Local News

Monday, Apr 07 2014 02:43 PM

'First Look': 21st Congressional District race gears toward community, youth

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    21st District Congressional candidate John Hernandez, left, answers questions from Californian Executive Editor Robert Price and government reporter James Burger on "First Look with Scott Cox."

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    21st District Congressional candidate Amanda Renteria, left, answers questions from Californian Executive Editor Robert Price and government reporter James Burger on "First Look with Scott Cox."

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By THE BAKERSFIELD CALIFORNIAN

John Hernandez said he believes his way to winning the 21st Congressional District race is by forming a bond with locals. His challenger in the primary is Amanda Renteria, who said she believes in engaging youth to go out and vote.

Both Democrats hope to bump David Valadao, R-Hanford, from his seat and take over the heavily Latino district.

Hernandez and Renteria talked about their plans to be victorious with Californian Executive Editor Robert Price and government reporter James Burger on Monday on "First Look with Scott Cox."

John Hernandez

Two years ago, Hernandez lost to Valadao in the general election for the congressional seat, but he's back after spending more time in Kern County.

"We believe in politics being old-style," Hernandez said.

Hernandez said he's been focused on going door to door and forming a personal connection with voters. He believes that will work to his advantage.

He is the former CEO of the Central California Hispanic Chamber of Commerce and said he has been around politics quite a bit.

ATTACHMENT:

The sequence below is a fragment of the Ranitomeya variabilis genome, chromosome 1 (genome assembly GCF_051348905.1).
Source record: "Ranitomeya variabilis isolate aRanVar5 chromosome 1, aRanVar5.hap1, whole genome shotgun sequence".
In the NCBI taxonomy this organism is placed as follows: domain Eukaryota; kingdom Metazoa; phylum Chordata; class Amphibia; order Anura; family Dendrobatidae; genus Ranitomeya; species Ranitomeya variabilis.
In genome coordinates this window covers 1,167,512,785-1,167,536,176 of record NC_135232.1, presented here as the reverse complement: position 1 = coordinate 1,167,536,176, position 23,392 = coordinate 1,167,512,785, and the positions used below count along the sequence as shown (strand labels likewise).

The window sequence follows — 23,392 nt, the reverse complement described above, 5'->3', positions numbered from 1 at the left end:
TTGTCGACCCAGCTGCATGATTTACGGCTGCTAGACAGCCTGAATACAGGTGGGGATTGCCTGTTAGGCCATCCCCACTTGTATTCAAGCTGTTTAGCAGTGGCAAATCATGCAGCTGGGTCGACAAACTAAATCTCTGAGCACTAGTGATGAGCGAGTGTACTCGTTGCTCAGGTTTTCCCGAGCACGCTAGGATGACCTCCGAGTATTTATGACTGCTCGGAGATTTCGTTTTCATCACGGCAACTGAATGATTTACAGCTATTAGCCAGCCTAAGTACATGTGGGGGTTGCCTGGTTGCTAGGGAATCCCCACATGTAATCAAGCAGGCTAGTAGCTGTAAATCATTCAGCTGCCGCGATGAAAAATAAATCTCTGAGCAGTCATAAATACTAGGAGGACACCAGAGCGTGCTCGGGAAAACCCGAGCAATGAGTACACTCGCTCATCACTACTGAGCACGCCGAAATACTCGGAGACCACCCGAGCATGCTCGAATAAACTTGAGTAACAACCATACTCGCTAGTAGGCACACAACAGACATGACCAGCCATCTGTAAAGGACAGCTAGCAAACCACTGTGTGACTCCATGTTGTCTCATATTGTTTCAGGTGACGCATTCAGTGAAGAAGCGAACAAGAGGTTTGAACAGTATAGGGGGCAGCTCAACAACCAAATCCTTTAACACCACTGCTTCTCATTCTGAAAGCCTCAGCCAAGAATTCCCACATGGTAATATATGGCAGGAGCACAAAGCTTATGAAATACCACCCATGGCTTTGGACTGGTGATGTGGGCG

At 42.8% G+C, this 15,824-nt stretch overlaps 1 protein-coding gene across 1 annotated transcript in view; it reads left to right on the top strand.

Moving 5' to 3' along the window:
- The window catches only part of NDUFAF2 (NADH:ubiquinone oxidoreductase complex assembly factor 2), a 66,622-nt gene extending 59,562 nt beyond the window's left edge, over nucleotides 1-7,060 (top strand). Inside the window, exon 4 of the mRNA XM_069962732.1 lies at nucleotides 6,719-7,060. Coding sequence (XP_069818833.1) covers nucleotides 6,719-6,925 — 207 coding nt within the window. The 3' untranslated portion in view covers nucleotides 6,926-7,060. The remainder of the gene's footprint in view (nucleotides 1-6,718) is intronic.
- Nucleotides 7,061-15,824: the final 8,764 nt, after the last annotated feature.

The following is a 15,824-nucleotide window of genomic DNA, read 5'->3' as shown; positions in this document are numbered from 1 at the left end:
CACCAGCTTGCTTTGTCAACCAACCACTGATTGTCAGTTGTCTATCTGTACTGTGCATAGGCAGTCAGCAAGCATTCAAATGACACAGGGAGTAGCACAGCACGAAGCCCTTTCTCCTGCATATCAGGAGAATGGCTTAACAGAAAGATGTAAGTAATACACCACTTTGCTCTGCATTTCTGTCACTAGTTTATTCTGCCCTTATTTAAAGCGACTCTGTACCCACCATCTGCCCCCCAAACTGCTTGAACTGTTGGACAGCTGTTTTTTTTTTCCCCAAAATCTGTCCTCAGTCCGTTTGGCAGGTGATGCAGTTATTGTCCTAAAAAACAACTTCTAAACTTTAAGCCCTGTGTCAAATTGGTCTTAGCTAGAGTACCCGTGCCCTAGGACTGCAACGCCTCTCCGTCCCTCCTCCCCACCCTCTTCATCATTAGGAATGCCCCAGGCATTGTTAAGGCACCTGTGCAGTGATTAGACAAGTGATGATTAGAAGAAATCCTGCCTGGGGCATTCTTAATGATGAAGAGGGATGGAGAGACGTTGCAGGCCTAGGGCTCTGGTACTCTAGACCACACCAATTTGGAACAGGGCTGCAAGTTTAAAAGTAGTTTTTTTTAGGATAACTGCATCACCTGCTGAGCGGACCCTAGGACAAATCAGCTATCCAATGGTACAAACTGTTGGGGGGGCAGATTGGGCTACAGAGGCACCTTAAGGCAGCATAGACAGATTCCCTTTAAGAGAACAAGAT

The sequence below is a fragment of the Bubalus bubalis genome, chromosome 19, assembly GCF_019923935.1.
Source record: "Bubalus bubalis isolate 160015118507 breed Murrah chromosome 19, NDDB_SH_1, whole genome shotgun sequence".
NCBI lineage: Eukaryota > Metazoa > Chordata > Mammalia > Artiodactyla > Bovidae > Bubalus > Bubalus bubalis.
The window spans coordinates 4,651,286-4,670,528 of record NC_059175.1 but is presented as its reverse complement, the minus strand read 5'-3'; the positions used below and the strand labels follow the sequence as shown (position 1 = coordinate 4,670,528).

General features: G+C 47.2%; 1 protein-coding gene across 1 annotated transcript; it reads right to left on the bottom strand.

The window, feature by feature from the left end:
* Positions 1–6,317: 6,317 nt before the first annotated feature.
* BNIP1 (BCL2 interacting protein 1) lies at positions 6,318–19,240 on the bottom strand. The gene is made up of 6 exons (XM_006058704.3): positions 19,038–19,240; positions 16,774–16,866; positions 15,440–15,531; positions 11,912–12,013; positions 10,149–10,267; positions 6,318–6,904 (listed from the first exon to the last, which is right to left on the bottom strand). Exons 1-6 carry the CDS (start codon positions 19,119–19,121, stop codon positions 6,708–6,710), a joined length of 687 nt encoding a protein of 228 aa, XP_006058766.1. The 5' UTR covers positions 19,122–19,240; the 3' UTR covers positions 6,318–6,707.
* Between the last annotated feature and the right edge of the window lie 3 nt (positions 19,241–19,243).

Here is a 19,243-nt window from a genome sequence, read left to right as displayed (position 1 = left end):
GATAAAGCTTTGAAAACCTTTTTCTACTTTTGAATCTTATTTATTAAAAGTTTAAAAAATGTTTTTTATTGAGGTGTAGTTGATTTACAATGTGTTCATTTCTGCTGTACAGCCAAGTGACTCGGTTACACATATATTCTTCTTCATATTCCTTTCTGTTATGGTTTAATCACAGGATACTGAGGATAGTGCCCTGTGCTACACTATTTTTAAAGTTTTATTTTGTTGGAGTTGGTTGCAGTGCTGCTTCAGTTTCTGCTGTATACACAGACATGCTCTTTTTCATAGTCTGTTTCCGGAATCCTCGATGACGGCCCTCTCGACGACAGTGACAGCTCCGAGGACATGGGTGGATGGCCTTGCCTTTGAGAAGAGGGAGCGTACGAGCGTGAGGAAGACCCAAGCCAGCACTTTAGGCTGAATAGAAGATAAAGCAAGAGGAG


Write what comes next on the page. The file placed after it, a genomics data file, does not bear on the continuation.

Hernandez said he wants to build business platforms. Expanding the Shafter inland port is just an example, he said.

"I believe in investing in America," Hernandez said.

Amanda Renteria

Engaging young people in politics has always been a struggle during elections. But Renteria said she is focusing on starting conversations with those 25 years old and younger, not only for the race, but for the future.

She said she wants to find out what youth want and need to progress.

"I believe that messages we are bringing, like education, women's issues, jobs, is what gets people excited," Renteria said.

She has been traveling up and down the valley talking to parents, kids and teachers in both Spanish and English about economic development.

When asked about immigration, she said Valadao had a good opportunity to demand a vote on comprehensive immigration reform and he failed.

"They are empty words," she added.

With the 21st district's large Latino population, Renteria said immigration is a big issue that can't be ignored.

"These families have to have the ability to move up the economic ladder and be a part of the American dream," she said.

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